Calumma tarzan Gehring, Pabijan, Ratsoavina, Köhler, Vences & Glaw, 2010
The Tarzan Chameleon
Calumma tarzan is found in only a tiny area of fragmented forest in central eastern Madagascar.
Morphology & Colouration:
Calumma tarzan is a medium-sized chameleon, reaching a maximum total length of 15 cm. It possesses a unique rostral ornamentation, consisting of a small spade-like projection, which is larger in males than females.
Ground colouration ranges from green to bright yellow. In males, the back of the head and neck are brown to blackish in colouration. When stressed, dark transverse bands appear along the body. A single white/yellow spot is present on each flank. A pair of white ventral bands runs the length of the body, as is typical for the C. furcifer group of chameleons.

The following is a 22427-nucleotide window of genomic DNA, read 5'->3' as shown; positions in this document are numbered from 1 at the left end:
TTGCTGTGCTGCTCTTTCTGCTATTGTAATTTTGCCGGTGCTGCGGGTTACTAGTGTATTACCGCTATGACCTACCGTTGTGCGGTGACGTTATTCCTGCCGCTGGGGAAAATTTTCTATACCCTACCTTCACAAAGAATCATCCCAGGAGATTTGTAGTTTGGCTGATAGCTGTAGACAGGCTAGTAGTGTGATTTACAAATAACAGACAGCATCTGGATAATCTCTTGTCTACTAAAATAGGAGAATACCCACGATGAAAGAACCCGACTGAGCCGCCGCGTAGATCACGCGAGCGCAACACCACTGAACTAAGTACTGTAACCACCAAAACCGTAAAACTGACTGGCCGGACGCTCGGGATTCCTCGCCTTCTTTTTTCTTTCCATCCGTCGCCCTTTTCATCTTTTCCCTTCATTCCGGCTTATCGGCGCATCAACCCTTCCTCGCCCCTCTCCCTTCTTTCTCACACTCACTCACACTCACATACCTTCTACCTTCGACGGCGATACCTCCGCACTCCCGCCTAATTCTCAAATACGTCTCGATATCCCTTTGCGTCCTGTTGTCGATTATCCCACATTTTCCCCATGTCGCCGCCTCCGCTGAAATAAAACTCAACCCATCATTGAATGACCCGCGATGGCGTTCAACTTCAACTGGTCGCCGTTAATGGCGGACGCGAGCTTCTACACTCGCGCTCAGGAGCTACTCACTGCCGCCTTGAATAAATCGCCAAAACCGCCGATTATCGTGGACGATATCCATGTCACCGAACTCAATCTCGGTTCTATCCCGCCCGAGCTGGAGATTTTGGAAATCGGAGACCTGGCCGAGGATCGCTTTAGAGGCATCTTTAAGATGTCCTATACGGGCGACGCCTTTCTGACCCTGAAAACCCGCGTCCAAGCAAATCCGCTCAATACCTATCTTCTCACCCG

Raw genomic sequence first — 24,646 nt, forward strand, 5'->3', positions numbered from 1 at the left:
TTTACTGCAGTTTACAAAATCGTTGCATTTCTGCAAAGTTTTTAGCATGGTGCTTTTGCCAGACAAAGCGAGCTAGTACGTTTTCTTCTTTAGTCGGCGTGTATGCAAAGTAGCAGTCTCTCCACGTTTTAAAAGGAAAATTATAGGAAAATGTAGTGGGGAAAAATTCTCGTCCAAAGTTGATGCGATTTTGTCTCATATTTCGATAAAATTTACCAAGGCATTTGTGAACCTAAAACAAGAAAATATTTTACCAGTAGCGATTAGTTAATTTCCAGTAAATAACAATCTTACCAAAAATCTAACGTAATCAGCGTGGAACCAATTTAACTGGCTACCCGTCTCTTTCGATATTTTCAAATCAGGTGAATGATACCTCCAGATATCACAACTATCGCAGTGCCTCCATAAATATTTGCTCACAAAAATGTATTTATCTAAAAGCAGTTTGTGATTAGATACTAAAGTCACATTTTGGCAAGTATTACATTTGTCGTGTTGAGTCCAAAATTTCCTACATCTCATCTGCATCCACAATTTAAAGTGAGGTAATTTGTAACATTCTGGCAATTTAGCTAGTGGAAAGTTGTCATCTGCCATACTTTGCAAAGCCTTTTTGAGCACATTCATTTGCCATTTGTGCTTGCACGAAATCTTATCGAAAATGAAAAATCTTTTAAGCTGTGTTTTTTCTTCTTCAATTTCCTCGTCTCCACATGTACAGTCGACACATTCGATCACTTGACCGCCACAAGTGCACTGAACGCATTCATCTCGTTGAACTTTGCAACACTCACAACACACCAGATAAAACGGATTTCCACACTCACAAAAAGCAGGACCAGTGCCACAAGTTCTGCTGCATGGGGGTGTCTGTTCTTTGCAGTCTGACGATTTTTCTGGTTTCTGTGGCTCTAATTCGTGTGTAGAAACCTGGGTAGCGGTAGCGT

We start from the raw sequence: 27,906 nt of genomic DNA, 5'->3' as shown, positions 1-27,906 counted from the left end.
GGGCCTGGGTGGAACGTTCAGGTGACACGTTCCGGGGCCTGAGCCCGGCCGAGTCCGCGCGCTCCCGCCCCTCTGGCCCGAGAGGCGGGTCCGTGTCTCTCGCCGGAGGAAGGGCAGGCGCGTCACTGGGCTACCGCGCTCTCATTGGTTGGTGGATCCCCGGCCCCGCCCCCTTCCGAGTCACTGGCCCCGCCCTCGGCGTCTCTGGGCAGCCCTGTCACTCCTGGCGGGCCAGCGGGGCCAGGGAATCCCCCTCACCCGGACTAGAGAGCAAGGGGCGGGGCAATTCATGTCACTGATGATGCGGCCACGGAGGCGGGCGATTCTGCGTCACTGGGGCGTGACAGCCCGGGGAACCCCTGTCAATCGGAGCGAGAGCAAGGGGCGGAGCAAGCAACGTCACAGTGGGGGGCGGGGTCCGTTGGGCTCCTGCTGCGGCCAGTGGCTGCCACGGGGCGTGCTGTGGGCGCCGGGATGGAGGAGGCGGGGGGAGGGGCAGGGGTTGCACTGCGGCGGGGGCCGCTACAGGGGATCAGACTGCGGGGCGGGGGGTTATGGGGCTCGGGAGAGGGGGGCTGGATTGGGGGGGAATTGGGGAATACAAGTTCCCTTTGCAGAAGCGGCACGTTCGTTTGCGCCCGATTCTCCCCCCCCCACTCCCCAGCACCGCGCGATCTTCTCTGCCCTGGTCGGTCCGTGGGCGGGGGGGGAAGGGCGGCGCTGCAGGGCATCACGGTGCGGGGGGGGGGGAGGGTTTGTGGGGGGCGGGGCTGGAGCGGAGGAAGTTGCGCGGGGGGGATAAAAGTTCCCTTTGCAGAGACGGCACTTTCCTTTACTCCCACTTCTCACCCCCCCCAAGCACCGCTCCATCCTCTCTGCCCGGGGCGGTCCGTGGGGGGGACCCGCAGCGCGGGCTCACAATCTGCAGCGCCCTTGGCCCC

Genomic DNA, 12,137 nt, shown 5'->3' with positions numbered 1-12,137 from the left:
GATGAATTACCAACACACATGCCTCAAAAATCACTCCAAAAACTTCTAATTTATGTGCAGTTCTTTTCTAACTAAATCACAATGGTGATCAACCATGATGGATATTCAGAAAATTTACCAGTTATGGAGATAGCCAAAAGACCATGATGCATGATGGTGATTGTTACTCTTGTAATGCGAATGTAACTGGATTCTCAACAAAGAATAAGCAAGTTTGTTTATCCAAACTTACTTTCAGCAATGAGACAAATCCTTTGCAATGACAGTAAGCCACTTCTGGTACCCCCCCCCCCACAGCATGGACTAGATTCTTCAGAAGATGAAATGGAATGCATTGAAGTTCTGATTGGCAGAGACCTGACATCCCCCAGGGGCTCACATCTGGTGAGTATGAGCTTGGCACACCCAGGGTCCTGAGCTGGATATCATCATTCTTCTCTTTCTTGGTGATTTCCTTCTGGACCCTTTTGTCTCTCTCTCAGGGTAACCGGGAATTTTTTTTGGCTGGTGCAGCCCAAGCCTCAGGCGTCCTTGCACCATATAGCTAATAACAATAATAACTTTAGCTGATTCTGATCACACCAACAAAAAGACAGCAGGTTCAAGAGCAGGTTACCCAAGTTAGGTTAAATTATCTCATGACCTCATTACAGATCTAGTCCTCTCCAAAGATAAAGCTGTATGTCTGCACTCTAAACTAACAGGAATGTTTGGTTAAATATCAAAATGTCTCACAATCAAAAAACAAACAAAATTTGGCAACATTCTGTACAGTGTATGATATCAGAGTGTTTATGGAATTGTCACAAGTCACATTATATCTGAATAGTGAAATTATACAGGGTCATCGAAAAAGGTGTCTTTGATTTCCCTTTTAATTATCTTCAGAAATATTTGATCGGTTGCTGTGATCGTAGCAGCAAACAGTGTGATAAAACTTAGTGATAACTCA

Like most chameleons, C. tarzan is an arboreal, diurnal species. It roosts at night at the tips of branches at a height of 1-4 metres above the ground - apparently lower in juveniles.
Calumma tarzan is currently listed as Critically Endangered in the IUCN Red List. It is thought to inhabit an area of less than 10km2, which is under heavy threat from deforestation.
Calumma tarzan does not closely resemble any other chameleon species, even those it is most closely related to, because of its unique rostral appendage, and stress colouration. A population of chameleons from a nearby forest fragment was described by Gehring et al. (2010), which may be conspecific with C. tarzan, but this remains unclear.
Photos are of the male holotype of the species, from Gehring et al. 2010.
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Gehring, P.-S., M. Pabijan, F.M. Ratsoavina, J. Köhler, M. Vences & F. Glaw (2010) ‘A Tarzan yell for conservation: a new chameleon, Calumma tarzan sp. n., proposed as a flagship species for the creation of new nature reserves in Madagascar' Salamandra 46(3):167-179